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This chapter is from the book

This chapter is from the book

3.9 Local Inner Classes

Long before there were lambda expressions, Java had a mechanism for concisely defining classes that implement an interface (functional or not). For functional interfaces, you should definitely use lambda expressions, but once in a while, you may want a concise form for an interface that isn’t functional. You will also encounter the classic constructs in legacy code.

3.9.1 Local Classes

You can define a class inside a method. Such a class is called a local class. You would do this for classes that are just tactical. This occurs often when a class implements an interface and the caller of the method only cares about the interface, not the class.

For example, consider a method

public static IntSequence randomInts(int low, int high)

that generates an infinite sequence of random integers with the given bounds.

Since IntSequence is an interface, the method must return an object of some class implementing that interface. The caller doesn’t care about the class, so it can be declared inside the method:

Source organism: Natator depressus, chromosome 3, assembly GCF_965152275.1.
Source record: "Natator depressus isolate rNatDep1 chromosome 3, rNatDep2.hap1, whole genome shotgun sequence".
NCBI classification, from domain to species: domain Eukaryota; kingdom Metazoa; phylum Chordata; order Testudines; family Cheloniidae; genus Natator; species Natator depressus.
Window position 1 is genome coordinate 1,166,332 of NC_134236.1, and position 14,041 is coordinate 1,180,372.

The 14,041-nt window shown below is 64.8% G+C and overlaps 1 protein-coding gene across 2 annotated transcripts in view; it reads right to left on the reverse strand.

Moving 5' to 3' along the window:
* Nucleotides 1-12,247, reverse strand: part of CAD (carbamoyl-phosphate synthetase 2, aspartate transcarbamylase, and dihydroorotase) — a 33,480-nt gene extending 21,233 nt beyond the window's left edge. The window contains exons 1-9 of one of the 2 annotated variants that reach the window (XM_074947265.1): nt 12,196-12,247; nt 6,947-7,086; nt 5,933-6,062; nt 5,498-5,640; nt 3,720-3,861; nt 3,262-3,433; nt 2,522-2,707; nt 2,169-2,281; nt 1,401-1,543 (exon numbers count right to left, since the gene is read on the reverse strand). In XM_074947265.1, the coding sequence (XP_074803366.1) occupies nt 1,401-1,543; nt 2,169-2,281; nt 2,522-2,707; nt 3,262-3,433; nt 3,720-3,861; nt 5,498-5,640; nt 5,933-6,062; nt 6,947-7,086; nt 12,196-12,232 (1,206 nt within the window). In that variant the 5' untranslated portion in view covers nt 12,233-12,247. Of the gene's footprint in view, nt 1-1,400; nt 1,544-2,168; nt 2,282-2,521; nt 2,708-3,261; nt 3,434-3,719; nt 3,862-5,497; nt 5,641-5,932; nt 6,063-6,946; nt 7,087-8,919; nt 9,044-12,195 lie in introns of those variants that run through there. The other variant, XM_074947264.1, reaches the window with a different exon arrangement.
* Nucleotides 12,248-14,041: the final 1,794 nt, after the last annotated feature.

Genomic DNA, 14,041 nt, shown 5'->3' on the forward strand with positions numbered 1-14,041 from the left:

private static Random generator = new Random();

public static IntSequence randomInts(int low, int high) {
    class RandomSequence implements IntSequence {
        public int next() { return low + generator.nextInt(high - low + 1); }
        public boolean hasNext() { return true; }
    }

    return new RandomSequence();
}

There are two advantages of making a class local. First, its name is hidden in the scope of the method. Second, the methods of the class can access variables from the enclosing scope, just like the variables of a lambda expression.

In our example, the next method captures three variables: low, high, and generator. If you turned RandomInt into a nested class, you would have to provide an explicit constructor that receives these values and stores them in instance variables (see Exercise 15).

3.9.2 Anonymous Classes

In the example of the preceding section, the name RandomSequence was used exactly once: to construct the return value. In this case, you can make the class anonymous:

public static IntSequence randomInts(int low, int high) {
    return new IntSequence() {
        public int next() { return low + generator.nextInt(high - low + 1); }
        public boolean hasNext() { return true; }
    }
}

The expression

new Interface() { methods }

means: Define a class implementing the interface that has the given methods, and construct one object of that class.

Before Java had lambda expressions, anonymous inner classes were the most concise syntax available for providing runnables, comparators, and other functional objects. You will often see them in legacy code.

Nowadays, they are only necessary when you need to provide two or more methods, as in the preceding example. If the IntSequence interface has a default hasNext method, as in Exercise 15, you can simply use a lambda expression:

public static IntSequence randomInts(int low, int high) {
    return () -> low + generator.nextInt(high - low + 1);
}
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